ABOUT THIS BOOK
Public deliberation is essential to democracy, but the public can be fooled as well as enlightened. In three case studies of media coverage in the 1990s, Benjamin Page explores the role of the press in structuring political discussion.
Page shows how the New York Times presented a restricted set of opinions on whether to go to war with Iraq, shutting out discussion of compromises favored by many Americans. He then examines the media's negative reaction to the Bush administration's claim that riots in Los Angeles were caused by welfare programs. Finally, he shows how talk shows overcame the elite media's indifference to widespread concern about Zoe Baird's hiring of illegal aliens. Page's provocative conclusion identifies the conditions under which media outlets become political actors and actively shape and limit the ideas and information available to the public.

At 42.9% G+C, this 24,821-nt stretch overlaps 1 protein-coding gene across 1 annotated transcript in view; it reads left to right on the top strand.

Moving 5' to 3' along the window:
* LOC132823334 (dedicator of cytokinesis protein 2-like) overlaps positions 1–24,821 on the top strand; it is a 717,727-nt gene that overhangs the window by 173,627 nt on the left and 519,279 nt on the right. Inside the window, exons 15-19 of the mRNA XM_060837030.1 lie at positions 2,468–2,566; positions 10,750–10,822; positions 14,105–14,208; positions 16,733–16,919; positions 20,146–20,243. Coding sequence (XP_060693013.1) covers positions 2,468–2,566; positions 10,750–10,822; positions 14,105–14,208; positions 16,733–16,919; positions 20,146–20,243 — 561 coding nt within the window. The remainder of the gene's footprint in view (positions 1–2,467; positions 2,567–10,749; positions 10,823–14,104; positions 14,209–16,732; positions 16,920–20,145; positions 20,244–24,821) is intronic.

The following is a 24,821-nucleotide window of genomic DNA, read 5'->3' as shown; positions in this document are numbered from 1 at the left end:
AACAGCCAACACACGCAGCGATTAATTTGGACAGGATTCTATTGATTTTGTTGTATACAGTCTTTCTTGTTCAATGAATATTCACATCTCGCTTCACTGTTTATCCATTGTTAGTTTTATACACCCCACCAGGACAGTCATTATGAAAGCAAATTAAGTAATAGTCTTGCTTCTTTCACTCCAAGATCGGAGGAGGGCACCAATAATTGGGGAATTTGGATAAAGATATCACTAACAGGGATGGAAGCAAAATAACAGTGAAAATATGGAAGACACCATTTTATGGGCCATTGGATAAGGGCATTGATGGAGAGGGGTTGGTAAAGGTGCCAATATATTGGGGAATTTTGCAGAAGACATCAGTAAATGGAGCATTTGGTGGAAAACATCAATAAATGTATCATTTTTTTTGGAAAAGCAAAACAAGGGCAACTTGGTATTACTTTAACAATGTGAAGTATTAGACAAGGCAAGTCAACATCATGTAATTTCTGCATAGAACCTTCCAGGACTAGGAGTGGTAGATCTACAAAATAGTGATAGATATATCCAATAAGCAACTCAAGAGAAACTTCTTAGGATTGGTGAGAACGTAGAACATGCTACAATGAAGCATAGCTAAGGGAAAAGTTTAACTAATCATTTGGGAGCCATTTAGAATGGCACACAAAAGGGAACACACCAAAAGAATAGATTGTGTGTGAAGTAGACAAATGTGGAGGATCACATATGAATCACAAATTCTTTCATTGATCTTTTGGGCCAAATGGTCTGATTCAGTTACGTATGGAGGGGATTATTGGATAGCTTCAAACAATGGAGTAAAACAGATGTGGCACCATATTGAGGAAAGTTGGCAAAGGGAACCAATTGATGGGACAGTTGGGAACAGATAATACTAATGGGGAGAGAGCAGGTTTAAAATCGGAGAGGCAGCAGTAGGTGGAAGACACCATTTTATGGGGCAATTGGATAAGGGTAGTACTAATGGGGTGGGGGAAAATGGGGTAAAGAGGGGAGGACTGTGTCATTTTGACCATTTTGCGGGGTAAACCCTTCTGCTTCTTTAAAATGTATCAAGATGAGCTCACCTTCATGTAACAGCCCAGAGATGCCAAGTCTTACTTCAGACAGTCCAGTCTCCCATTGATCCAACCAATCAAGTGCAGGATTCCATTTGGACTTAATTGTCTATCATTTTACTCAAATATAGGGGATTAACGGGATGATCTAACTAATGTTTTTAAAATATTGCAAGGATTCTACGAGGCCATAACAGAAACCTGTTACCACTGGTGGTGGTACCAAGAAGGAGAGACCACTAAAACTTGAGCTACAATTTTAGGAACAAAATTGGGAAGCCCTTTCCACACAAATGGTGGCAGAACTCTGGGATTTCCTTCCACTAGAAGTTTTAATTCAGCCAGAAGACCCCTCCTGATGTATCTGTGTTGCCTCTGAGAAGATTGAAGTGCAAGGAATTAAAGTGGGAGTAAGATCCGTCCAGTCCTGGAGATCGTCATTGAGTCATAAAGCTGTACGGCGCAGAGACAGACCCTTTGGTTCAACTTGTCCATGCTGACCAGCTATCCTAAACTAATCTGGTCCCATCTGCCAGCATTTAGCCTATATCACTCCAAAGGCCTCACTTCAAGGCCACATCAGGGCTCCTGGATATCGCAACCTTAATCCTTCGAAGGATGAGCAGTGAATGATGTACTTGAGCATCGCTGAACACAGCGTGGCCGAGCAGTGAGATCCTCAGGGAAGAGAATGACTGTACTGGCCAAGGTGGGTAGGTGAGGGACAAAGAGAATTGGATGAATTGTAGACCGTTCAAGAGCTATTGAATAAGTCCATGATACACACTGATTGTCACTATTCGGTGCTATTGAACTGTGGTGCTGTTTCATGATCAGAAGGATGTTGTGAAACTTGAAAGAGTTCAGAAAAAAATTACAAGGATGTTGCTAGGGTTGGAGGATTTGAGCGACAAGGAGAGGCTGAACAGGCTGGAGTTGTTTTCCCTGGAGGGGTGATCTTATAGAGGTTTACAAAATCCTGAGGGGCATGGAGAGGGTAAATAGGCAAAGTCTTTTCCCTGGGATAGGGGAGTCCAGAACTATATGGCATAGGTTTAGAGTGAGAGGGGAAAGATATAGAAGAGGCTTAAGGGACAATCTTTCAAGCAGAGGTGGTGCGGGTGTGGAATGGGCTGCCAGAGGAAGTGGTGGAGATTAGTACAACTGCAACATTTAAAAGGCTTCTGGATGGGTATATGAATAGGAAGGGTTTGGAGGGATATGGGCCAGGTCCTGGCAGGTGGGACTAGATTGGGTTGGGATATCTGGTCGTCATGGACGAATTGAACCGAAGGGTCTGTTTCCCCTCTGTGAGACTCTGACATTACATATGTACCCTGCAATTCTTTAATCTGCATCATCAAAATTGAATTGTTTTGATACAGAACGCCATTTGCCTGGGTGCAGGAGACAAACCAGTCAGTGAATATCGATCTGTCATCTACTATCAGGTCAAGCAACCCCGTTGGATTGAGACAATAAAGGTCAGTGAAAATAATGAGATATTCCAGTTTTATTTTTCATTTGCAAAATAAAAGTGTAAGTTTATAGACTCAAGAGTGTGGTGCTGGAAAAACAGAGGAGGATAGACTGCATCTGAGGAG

Arguing persuasively that a diversity of viewpoints is essential to true public deliberation, this book will interest students of American politics, communications, and media studies.